In State of Bihar v. Bihar Rajya MSESKK Mahasingh (Bihar Rajya), the Supreme Court had observed as a general principle, that a non-obstante clause is usually attached to a provision with the intention to give the enacting part of the same, in case of a conflict, an overriding effect over the other provisions or statutes mentioned therein. It is of relevance to note that as part of the written submissions in the case of Committee of Creditors of Essar Steel India Limited v. Satish Kumar Gupta (Essar Steel), the line of reasoning that the TOPA was not in conflict with the Code, had been advanced in favour of protecting the inter-se priority amongst the secured creditors.


In the said case, the Supreme Court had opined that the Code envisages an equitable treatment for similarly situated creditors such that the equality principle cannot be stretched in order to treat unequal as equals. The observations of the court in this regard, were limited to a differential treatment of creditors based upon the classifications of secured, unsecured, financial or operational. On the aspect of inter se priority amongst the secured creditors specifically, the Supreme Court noted that it is the commercial wisdom of the Committee of Creditors that must prevail in each case. As such, the Committee of Creditors has the discretion to approve a distribution arrangement whereby the inter se priority amongst the secured financial creditors is respected but the same cannot be mandated by the Adjudicating Authority. Although the Essar Steel case briefly touched upon the aspect of subordination agreements, it failed to address the arguments concerning the non-obstante clause in Section 53 of the IBC.


Upon a perusal of Section 529 of the 1956 Act and Section 53 of the Code, the two seem to convey the same rule. While the Sidco case was decided in the pre-Code era, its ratio decidendi can still be utilised in the present circumstances. The NCLAT in the Technology Development case was then erroneous in holding that the non-obstante clause of Section 53 would override the subordination agreements. Although Section 53 of the Code contains a non-obstante clause, in view of the principle laid down in Bihar Rajya, it should trigger only in times of a conflict. On examining the Code, it can be noticed there exists no provision which nullifies the inter se priority amongst the secured creditors. One can contend that Section 48 of the TOPA, which is not in disagreement with the Code, would continue to operate when a corporate debtor enters liquidation. Even in the current regime then, the general rule under Section 45 of the TOPA should prevail and the priority between the secured creditors ought to be upheld under Section 53 of the Code.


Report by the Insolvency Law Committee


As per Section 53(1)(b) of the Code, the debts of the workmen and the secured creditors have been put at the same pedestal. If any contract upsets such an equal ranking specified by Section 53(1)(b), it must be disregarded under Section 53(2). On this note, the Insolvency Law Committee in one of its reports had stated that Section 53(1)(b) only kept the workmen and the secured creditors at an equal footing. The provision did not comment upon the priority inter-se secured creditors. As such, the subordination agreements between the secured creditors would remain valid within the liquidation waterfall under Section 53. Further, the committee noted that Section 53(2) would operate only when the contract disturbs the pari passu arrangement between the workmen and secured creditors under Section 53(1)(b). Consequently, contracts pertaining to the inter-se priority amongst the secured creditors would not be disrupting their equal ranking. In the Technology Development case, the NCLAT failed to factor in such clarification offered by the Insolvency Law Committee as well.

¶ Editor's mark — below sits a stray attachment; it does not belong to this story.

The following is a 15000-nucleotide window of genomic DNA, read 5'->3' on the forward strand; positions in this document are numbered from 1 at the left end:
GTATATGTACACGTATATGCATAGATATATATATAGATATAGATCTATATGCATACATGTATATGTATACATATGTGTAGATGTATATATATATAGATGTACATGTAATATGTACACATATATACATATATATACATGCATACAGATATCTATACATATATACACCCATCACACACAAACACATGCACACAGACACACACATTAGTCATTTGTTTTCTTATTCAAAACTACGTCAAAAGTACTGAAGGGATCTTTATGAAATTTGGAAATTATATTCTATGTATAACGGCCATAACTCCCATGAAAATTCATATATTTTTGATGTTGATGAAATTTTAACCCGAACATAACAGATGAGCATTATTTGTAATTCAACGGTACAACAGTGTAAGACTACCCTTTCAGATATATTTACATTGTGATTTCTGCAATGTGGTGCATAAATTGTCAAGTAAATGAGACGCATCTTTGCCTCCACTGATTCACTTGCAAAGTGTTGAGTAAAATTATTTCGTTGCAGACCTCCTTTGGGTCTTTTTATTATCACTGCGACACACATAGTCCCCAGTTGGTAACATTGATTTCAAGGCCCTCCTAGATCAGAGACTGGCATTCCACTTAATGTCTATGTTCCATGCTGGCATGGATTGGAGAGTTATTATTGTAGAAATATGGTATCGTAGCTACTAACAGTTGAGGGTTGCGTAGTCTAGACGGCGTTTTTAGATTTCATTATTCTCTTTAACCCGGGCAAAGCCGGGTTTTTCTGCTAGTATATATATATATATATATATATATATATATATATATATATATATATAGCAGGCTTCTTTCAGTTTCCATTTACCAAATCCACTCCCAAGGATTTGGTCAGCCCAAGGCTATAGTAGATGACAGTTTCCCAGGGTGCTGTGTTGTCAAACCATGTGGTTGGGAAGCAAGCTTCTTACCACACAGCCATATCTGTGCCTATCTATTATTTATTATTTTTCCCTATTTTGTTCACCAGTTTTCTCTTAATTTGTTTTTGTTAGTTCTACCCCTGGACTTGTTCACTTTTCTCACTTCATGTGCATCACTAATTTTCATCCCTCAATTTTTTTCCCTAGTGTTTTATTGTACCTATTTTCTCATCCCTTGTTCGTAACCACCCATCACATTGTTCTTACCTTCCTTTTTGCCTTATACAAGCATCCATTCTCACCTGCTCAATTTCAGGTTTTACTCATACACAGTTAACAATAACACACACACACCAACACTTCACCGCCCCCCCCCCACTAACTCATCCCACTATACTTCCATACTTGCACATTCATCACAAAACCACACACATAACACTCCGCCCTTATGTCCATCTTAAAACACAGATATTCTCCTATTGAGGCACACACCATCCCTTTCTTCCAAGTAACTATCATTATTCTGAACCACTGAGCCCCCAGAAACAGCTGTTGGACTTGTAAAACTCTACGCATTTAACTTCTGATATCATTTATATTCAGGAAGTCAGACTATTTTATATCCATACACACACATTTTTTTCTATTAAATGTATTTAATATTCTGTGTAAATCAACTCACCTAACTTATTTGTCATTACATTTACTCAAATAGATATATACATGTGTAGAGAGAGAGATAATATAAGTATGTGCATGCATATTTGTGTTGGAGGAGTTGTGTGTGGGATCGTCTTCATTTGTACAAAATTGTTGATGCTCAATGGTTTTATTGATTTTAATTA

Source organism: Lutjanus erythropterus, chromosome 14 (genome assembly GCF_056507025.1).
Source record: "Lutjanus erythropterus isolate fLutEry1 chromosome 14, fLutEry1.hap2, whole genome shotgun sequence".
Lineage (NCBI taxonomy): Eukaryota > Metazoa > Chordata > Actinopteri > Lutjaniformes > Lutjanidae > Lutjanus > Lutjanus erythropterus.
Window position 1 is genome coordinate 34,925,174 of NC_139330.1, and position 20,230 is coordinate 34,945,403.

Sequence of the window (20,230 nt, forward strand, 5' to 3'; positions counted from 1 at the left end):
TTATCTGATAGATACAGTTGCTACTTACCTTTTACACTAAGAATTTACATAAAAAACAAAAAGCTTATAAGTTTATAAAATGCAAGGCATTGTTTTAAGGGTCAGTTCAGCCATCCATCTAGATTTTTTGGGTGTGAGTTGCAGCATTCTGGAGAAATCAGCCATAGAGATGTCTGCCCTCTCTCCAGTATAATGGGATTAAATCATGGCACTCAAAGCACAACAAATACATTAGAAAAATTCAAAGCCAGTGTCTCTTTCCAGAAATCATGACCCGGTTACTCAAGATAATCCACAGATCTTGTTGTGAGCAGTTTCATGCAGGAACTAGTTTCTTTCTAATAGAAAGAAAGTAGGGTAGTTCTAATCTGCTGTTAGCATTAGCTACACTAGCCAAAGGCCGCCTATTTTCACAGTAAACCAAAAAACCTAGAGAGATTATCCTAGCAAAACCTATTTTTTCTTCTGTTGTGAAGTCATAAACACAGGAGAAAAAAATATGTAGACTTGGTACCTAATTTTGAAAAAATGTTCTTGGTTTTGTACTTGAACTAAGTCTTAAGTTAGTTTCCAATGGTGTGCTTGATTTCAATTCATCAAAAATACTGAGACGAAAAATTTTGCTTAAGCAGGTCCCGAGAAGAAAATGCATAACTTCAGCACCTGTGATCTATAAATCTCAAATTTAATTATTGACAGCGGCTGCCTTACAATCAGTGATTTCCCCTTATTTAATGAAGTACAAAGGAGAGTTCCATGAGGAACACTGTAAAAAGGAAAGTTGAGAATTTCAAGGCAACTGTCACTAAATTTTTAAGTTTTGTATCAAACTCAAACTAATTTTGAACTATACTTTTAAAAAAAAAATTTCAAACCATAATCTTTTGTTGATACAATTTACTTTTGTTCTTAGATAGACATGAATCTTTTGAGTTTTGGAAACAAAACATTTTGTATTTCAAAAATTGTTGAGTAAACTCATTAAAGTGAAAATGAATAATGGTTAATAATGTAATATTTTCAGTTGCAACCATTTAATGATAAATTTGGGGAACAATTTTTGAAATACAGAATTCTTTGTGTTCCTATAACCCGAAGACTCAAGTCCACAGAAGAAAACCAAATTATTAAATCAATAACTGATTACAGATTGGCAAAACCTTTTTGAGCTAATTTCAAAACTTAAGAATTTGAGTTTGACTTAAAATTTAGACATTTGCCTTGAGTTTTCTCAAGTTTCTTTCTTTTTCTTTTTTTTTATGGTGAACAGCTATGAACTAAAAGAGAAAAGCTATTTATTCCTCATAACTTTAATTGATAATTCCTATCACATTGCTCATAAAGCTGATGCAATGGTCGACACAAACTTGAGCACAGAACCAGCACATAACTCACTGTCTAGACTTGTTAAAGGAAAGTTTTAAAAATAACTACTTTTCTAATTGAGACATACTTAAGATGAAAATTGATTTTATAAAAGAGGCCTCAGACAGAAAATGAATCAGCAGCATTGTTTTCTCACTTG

Conclusion


The NCLAT’s decision in the Technology Development case stands against the Code’s primary objective, which is to establish an insolvency regime that caters to the requirements of all the stakeholders. The Supreme Court in the Essar Steel case, had opined that while the Code envisages an equitable treatment of creditors, the same did not suggest that every creditor must be treated equally. The UNCITRAL Legislative Guide on Insolvency Law also remarks that the creditors must receive a share from the proceeds generated, as per their ranking and interest. Moreover, the Report of the Expert Committee on Company Law observed that the priorities and rights of the creditors created before the insolvency and under the commercial laws must be respected to “preserve the legitimate expectations of creditors and encourage greater predictability in commercial relationship.”


Thus, recognising the inter-se priority amongst the secured creditors is of utmost importance during liquidation. The NCLAT’s judgement rejecting the same under Section 53, presents a challenge for the financial sector, as secured creditors would become hesitant to create multiple charges over the same asset. The lack of inter-se priority could encourage them to stay out of the liquidation proceedings and take the recourse under Section 52, which would hurt the efficiency and recovery under the Code. Through an interim order dated 29 June 2021, the Supreme Court in Kotak Mahindra Bank Limited v. Technology Development Board had stayed the NCLAT’s decision. It is imperative now that the impugned judgement be set aside, and the validity of the subordination agreements under Section 53 of the Code be upheld.